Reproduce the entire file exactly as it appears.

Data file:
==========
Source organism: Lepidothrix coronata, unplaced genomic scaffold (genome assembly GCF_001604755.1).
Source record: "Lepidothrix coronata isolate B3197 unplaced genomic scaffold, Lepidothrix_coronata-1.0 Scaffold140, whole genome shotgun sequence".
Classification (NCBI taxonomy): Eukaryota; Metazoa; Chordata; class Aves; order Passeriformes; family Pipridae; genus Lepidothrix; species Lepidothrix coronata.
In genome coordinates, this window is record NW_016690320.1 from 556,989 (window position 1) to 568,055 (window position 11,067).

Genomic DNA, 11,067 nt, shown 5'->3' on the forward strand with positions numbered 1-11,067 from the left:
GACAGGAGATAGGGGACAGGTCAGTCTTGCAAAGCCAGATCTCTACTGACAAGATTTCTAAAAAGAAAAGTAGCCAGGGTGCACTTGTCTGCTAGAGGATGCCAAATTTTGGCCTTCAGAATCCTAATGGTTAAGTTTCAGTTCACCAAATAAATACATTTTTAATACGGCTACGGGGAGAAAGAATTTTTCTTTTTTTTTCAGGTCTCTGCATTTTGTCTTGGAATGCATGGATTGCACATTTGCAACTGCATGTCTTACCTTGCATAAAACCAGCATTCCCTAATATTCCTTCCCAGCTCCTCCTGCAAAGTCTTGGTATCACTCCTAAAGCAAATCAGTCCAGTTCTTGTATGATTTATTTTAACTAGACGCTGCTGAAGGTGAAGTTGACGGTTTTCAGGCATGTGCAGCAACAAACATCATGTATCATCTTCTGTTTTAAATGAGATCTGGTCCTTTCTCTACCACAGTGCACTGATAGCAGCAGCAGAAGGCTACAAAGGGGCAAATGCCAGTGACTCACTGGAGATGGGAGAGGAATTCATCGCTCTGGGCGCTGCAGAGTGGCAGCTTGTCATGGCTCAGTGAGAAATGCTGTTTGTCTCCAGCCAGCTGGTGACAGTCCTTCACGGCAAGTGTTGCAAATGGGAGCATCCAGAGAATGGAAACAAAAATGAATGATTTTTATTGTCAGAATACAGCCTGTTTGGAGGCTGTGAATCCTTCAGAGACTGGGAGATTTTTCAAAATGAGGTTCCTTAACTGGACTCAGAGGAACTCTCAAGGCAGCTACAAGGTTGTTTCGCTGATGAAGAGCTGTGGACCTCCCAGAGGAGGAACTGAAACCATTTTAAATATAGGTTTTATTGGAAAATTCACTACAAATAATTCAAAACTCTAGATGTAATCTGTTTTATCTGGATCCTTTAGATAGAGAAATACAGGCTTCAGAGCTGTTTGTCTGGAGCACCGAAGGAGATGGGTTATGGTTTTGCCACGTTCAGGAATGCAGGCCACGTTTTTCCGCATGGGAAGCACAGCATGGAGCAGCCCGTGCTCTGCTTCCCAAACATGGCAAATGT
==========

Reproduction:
Source organism: Lepidothrix coronata, unplaced genomic scaffold (genome assembly GCF_001604755.1).
Source record: "Lepidothrix coronata isolate B3197 unplaced genomic scaffold, Lepidothrix_coronata-1.0 Scaffold140, whole genome shotgun sequence".
Classification (NCBI taxonomy): Eukaryota; Metazoa; Chordata; class Aves; order Passeriformes; family Pipridae; genus Lepidothrix; species Lepidothrix coronata.
In genome coordinates, this window is record NW_016690320.1 from 556,989 (window position 1) to 568,055 (window position 11,067).

Genomic DNA, 11,067 nt, shown 5'->3' on the forward strand with positions numbered 1-11,067 from the left:
GACAGGAGATAGGGGACAGGTCAGTCTTGCAAAGCCAGATCTCTACTGACAAGATTTCTAAAAAGAAAAGTAGCCAGGGTGCACTTGTCTGCTAGAGGATGCCAAATTTTGGCCTTCAGAATCCTAATGGTTAAGTTTCAGTTCACCAAATAAATACATTTTTAATACGGCTACGGGGAGAAAGAATTTTTCTTTTTTTTTCAGGTCTCTGCATTTTGTCTTGGAATGCATGGATTGCACATTTGCAACTGCATGTCTTACCTTGCATAAAACCAGCATTCCCTAATATTCCTTCCCAGCTCCTCCTGCAAAGTCTTGGTATCACTCCTAAAGCAAATCAGTCCAGTTCTTGTATGATTTATTTTAACTAGACGCTGCTGAAGGTGAAGTTGACGGTTTTCAGGCATGTGCAGCAACAAACATCATGTATCATCTTCTGTTTTAAATGAGATCTGGTCCTTTCTCTACCACAGTGCACTGATAGCAGCAGCAGAAGGCTACAAAGGGGCAAATGCCAGTGACTCACTGGAGATGGGAGAGGAATTCATCGCTCTGGGCGCTGCAGAGTGGCAGCTTGTCATGGCTCAGTGAGAAATGCTGTTTGTCTCCAGCCAGCTGGTGACAGTCCTTCACGGCAAGTGTTGCAAATGGGAGCATCCAGAGAATGGAAACAAAAATGAATGATTTTTATTGTCAGAATACAGCCTGTTTGGAGGCTGTGAATCCTTCAGAGACTGGGAGATTTTTCAAAATGAGGTTCCTTAACTGGACTCAGAGGAACTCTCAAGGCAGCTACAAGGTTGTTTCGCTGATGAAGAGCTGTGGACCTCCCAGAGGAGGAACTGAAACCATTTTAAATATAGGTTTTATTGGAAAATTCACTACAAATAATTCAAAACTCTAGATGTAATCTGTTTTATCTGGATCCTTTAGATAGAGAAATACAGGCTTCAGAGCTGTTTGTCTGGAGCACCGAAGGAGATGGGTTATGGTTTTGCCACGTTCAGGAATGCAGGCCACGTTTTTCCGCATGGGAAGCACAGCATGGAGCAGCCCGTGCTCTGCTTCCCAAACATGGCAAATGT